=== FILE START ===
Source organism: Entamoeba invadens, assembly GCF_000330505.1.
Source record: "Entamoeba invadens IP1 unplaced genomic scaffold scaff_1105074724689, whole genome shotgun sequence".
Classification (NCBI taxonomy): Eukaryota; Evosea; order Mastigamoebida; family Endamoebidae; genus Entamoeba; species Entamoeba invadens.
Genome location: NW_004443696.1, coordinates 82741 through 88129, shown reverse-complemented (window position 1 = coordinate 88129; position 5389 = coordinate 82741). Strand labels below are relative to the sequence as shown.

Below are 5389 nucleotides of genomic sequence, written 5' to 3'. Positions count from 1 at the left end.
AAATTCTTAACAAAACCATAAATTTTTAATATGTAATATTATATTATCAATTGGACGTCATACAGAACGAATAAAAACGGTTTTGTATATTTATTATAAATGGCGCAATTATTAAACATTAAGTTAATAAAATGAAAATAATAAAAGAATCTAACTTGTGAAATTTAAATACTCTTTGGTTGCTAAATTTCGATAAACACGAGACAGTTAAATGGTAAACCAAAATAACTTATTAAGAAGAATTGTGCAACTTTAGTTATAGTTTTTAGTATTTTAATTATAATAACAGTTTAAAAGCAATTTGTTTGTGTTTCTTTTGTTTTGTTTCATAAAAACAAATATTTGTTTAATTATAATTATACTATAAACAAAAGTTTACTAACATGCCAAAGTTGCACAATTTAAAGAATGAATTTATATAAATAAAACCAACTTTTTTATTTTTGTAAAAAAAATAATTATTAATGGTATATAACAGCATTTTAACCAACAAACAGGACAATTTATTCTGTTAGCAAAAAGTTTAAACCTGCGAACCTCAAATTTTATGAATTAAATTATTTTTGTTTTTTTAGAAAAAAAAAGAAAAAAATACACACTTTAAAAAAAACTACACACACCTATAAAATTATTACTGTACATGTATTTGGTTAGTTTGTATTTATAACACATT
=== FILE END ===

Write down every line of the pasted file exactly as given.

Source organism: Entamoeba invadens, assembly GCF_000330505.1.
Source record: "Entamoeba invadens IP1 unplaced genomic scaffold scaff_1105074724689, whole genome shotgun sequence".
Classification (NCBI taxonomy): Eukaryota; Evosea; order Mastigamoebida; family Endamoebidae; genus Entamoeba; species Entamoeba invadens.
Genome location: NW_004443696.1, coordinates 82741 through 88129, shown reverse-complemented (window position 1 = coordinate 88129; position 5389 = coordinate 82741). Strand labels below are relative to the sequence as shown.

Below are 5389 nucleotides of genomic sequence, written 5' to 3'. Positions count from 1 at the left end.
AAATTCTTAACAAAACCATAAATTTTTAATATGTAATATTATATTATCAATTGGACGTCATACAGAACGAATAAAAACGGTTTTGTATATTTATTATAAATGGCGCAATTATTAAACATTAAGTTAATAAAATGAAAATAATAAAAGAATCTAACTTGTGAAATTTAAATACTCTTTGGTTGCTAAATTTCGATAAACACGAGACAGTTAAATGGTAAACCAAAATAACTTATTAAGAAGAATTGTGCAACTTTAGTTATAGTTTTTAGTATTTTAATTATAATAACAGTTTAAAAGCAATTTGTTTGTGTTTCTTTTGTTTTGTTTCATAAAAACAAATATTTGTTTAATTATAATTATACTATAAACAAAAGTTTACTAACATGCCAAAGTTGCACAATTTAAAGAATGAATTTATATAAATAAAACCAACTTTTTTATTTTTGTAAAAAAAATAATTATTAATGGTATATAACAGCATTTTAACCAACAAACAGGACAATTTATTCTGTTAGCAAAAAGTTTAAACCTGCGAACCTCAAATTTTATGAATTAAATTATTTTTGTTTTTTTAGAAAAAAAAAGAAAAAAATACACACTTTAAAAAAAACTACACACACCTATAAAATTATTACTGTACATGTATTTGGTTAGTTTGTATTTATAACACATT